Once again, I have come to cheer you up on this Monday morning with yet another Reason to be Cheerful! Game delays are a part and parcel of AAA development these days, but are they really that bad?
Oh wow, this is the best trailer I’ve ever seen for a game. This looks so awesome, and it’s coming out this year!
[6 Months Later]
Delayed?! You mean I have to wait until the first Quarter of next year to play? But that’s aaaaages away.
[6 months after that]
Now this is just taking this piss, if the game wasn’t ready, why the Hell was it announced?
[Game is released – Skeleton sitting at computer]
REASONS TO BE CHEERFUL
“A delayed game is eventually good, but a rushed game is forever bad”.
This quote, attributed to Shigeru Miyamoto and rolled out whenever a massively hyped game is delayed, has a certain sense of truth to it. At the time, he was referring to the delay of the Nintendo 64, due to his team finishing work on Super Mario 64, and in that instance, that now-famous quote has never been more apt. History looks upon Super Mario 64 as one of the best games ever made, after all.
Back then, games coverage was a little less concerned with the business details and release schedules. Infact, this was around the time when we actually had release dates for games, rather then them just appearing on store shelves when they were ready. Compare that to today, when every few weeks there is some sort of report on a particular Triple A game being delayed, and it’s only natural to feel a little bit of disappointment if the release in question is one you were particularly excited for.
I think we live in a time where delays are an inevitability. As I’ve said before in this series, game development is becoming more and more complex and resource hungry, with more people involved, and the amount of time, money and effort it takes to get a game on store shelves, always growing. A couple of episodes ago, I talked about the patch culture of videogames, and it seems that more and more games are released with minor bugs in mind. Sure, you could delay a game and fix those bugs first, but that could cost a publisher or developer a lot of money. Infact, delaying a game for any reason is costly and only used as a last resort.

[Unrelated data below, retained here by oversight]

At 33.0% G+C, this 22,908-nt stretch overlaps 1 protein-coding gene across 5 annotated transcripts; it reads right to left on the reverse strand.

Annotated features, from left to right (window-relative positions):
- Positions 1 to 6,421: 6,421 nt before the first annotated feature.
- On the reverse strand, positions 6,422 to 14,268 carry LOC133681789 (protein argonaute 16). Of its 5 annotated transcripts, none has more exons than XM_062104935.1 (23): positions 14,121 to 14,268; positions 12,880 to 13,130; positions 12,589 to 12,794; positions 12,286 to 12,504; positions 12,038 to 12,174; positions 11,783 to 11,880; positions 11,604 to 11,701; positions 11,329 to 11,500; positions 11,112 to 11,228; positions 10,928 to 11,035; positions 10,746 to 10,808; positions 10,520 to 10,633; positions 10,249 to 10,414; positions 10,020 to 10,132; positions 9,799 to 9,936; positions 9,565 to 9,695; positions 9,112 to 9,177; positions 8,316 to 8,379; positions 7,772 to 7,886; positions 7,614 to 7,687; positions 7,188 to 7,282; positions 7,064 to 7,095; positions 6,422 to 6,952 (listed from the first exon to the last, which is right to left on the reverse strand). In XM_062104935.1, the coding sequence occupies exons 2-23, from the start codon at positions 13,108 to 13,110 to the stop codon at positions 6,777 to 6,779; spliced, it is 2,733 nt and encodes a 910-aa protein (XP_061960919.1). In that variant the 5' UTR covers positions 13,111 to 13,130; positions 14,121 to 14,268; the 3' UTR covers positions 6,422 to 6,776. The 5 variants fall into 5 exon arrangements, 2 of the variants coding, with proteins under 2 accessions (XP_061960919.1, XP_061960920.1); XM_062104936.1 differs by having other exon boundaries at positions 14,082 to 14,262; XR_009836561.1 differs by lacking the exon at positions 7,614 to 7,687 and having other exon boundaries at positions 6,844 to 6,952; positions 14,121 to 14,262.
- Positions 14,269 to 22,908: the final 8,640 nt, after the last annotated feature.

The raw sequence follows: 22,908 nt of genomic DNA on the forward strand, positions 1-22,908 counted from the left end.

Bugs aren’t the only reason to push a release date backwards. It could be an issue with marketing, a change in artistic direction, mechanics might not feel quite right – Any reason, really. It’s the nature of working on a big project to expect a delay here and there, and videogames are no different.
Miyamoto’s quote doesn’t necessarily apply to all games however. While Super Mario 64 is a shining example of a videogame, one only needs to look at a game such as Duke Nukem Forever to see how delaying a game can ultimately to massive damage to its reputation. Here was a game that had been delayed multiple times over almost a decade and a half of development, not only becoming the laughing stock of the industry, but by the time it eventually was released; public perception of the game itself was negative, even before anyone picked up a controller and played it. Ultimately, it killed Duke Nukem as a franchise.
But that was just one of very few exceptions to Miyamoto’s rule. I can count so many games that ended up being better after experiencing delays. Take Miyamoto’s own games – The Legend of Zelda: Ocarina of Time, Wind Waker and Twilight Princess were all massively delayed and came out as phenomenal titles. Half-Life 2, Bio-Shock and the original Halo also suffered setbacks in development, and no-one could deny the quality of any of those games.
Take a look at all of those games, and you have your justification for how delaying a game can make for a better product. It’s all too easy to be outraged and upset when this happens, but really, shouldn’t we be praising companies for making the tough decision to sacrifice resources to make a better product? Given the choice between a heavily buggy or barebones game or a delayed one, wouldn’t you prefer a delayed but finished experience? I mean, look at the backlash over the lack of content in the recently-released Street Fighter V. Wouldn’t it have been better for that game to have been released with the modes we expect from a modern fighting game?
Of course, the almost cast-iron way to avoid all of these issues, is for a game not to be announced until it’s absolutely definitively coming out when expected. But, then you’re missing out on the fun and excitement of seeing the announcement trailer, being drip-fed information, reading website and magazine previews and waiting with anticipation for the day you can take that game home.
We should see delays as a good thing. For the most part, it’s a sign that we’ll end up with a better game – Shouldn’t we be happy about that?